Trap focusing guide says:
- Set custom setting #A5 to AF-ON ONLY
- Set the focus mode to SINGLE SERVO
- Set Auto focus area mode to SINGLE POINT (9 point, 21 point, 51 point or 51 point 3-D will all work)
- If your lens has an A/M switch, make sure it is set to A for autofocus mode.
- Pre-focus the lens for a particular distance. Don't forget that a more convenient way to use this trick is to pre-focus using not the shutter button, but the FOCUS button on the back of the camera can be used. I find this easier and more effective.
- Press and hold the shutter release ALL the way down, the camera shoots only when the selected focus bracket is in focus.
Now, I can see a clear gap between #5 and #6. If I pre-focus with AF-On and depress the shutter, it should fire readily unless I somehow make it hunt for focus. The instructor then clarifies:
- Compose your shot and set the focus by aiming the centre focus icon at a definite target at the precise distance you want, for example, a branch where a bird is about to land, or on second base where the baseball player's foot will land. Press the "AE-L/AF-L" button near the viewfinder.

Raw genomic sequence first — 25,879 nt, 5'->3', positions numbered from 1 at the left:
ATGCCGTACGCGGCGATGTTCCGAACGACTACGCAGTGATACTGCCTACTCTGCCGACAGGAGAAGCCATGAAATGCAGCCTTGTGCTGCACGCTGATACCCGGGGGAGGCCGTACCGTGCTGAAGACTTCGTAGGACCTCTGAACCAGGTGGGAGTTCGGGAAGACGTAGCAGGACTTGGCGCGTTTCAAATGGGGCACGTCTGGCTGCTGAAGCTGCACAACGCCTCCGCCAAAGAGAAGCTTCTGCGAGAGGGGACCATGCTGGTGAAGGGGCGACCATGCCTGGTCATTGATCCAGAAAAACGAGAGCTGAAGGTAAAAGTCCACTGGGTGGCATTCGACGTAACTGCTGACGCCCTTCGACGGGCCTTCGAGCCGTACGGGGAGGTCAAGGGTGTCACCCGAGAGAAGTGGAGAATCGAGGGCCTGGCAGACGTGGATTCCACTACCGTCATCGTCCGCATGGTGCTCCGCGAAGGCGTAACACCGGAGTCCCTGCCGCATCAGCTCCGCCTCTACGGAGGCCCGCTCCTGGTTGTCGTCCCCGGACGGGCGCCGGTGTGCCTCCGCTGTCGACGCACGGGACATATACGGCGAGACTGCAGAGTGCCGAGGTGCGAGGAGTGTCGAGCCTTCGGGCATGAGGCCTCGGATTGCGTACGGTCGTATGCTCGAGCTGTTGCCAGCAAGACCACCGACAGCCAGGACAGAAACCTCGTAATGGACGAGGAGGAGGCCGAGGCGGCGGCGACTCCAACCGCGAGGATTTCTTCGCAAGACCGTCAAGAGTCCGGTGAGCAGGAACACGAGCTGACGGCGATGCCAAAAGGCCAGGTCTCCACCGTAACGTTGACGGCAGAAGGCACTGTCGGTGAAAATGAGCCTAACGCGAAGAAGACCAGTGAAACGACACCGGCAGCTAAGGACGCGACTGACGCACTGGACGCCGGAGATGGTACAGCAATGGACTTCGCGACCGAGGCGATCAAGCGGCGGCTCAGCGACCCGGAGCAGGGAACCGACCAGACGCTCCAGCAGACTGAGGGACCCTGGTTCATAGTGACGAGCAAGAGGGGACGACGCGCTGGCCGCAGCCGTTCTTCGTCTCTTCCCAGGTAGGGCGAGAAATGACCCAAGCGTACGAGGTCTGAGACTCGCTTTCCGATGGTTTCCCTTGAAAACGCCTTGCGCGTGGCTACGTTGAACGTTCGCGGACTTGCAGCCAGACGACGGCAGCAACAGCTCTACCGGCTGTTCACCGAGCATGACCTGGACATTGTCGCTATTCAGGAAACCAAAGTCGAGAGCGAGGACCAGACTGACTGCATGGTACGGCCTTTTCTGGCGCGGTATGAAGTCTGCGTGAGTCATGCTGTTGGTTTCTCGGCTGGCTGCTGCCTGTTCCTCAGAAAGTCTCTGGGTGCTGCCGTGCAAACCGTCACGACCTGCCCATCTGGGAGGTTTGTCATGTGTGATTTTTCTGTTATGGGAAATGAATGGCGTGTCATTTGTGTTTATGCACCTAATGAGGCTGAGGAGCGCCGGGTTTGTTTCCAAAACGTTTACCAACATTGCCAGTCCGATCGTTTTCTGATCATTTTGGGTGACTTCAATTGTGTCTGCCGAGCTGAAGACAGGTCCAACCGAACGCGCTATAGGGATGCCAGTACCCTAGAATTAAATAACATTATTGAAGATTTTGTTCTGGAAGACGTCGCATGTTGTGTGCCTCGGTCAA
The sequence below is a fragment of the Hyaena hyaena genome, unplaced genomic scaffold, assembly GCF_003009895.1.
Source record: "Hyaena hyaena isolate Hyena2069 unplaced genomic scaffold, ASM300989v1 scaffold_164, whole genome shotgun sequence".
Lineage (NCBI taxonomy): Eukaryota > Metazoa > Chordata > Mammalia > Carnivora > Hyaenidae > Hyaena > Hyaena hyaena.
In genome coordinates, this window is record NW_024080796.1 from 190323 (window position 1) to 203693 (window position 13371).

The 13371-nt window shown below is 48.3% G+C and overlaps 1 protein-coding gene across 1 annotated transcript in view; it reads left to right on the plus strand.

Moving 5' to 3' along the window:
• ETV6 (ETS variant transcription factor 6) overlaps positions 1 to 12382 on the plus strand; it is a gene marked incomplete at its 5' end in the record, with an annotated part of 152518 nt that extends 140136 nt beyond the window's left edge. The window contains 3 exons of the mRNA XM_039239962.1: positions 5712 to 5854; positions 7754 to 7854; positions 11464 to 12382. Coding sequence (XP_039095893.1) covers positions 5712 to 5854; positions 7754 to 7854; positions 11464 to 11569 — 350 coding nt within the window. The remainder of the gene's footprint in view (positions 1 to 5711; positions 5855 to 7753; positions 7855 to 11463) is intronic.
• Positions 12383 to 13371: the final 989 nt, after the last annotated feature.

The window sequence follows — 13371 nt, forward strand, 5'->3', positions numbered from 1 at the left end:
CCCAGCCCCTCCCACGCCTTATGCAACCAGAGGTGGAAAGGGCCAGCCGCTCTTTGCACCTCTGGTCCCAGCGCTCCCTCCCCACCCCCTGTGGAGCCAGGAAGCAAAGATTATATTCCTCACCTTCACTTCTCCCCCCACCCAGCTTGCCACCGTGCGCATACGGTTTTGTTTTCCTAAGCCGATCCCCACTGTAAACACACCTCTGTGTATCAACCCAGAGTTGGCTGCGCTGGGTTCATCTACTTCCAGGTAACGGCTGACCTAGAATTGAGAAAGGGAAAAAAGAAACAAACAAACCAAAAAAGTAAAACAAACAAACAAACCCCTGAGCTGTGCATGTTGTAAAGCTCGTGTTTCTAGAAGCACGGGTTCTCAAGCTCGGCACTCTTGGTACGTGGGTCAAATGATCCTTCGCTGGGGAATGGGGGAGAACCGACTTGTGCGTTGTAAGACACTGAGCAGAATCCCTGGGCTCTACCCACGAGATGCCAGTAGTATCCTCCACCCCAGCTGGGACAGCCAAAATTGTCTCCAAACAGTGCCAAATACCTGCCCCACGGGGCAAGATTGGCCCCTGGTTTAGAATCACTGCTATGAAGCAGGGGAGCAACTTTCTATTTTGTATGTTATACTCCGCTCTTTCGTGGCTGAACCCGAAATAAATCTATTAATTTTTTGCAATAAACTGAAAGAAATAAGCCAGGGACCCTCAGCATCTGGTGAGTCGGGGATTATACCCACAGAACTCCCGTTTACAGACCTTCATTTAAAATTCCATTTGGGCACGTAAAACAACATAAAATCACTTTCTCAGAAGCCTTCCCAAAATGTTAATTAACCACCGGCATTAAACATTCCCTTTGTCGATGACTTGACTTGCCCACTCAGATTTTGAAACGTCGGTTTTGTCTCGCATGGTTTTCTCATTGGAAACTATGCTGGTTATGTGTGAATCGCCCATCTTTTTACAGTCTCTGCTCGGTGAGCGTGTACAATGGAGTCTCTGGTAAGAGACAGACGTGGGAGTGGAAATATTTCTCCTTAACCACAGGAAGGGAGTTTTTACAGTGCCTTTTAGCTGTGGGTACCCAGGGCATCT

- This will focus the lens, then let go of AE-L/AF-L button.
- Turn away, press and hold the shutter button all the way down.
- Now turn the camera back to the pre-focused point and wait, when the subject gets in the sweet spot the camera will take the shot.
However, another question pops up in my mind. Let's say, I want to photograph a bird which is expected to sit on a branch. Of course, I have to pre-focus on the branch, right? At #3, the instructor asks us to
Turn away. I presume, this is tantamount to recomposing the frame. I guess the reason is to forcefully defocus the shot so that the camera does not fire when I depress the shutter button. The crucial point is, at step #4 when I am asked to
turn the camera back to the pre-focused point and wait (i.e. the branch where I pre-focused initially), why on earth the camera would even wait? Won't it readily capture the branch itself into focus and fire?
As a side note, even this post, too, couldn't clarify my doubt unfortunately.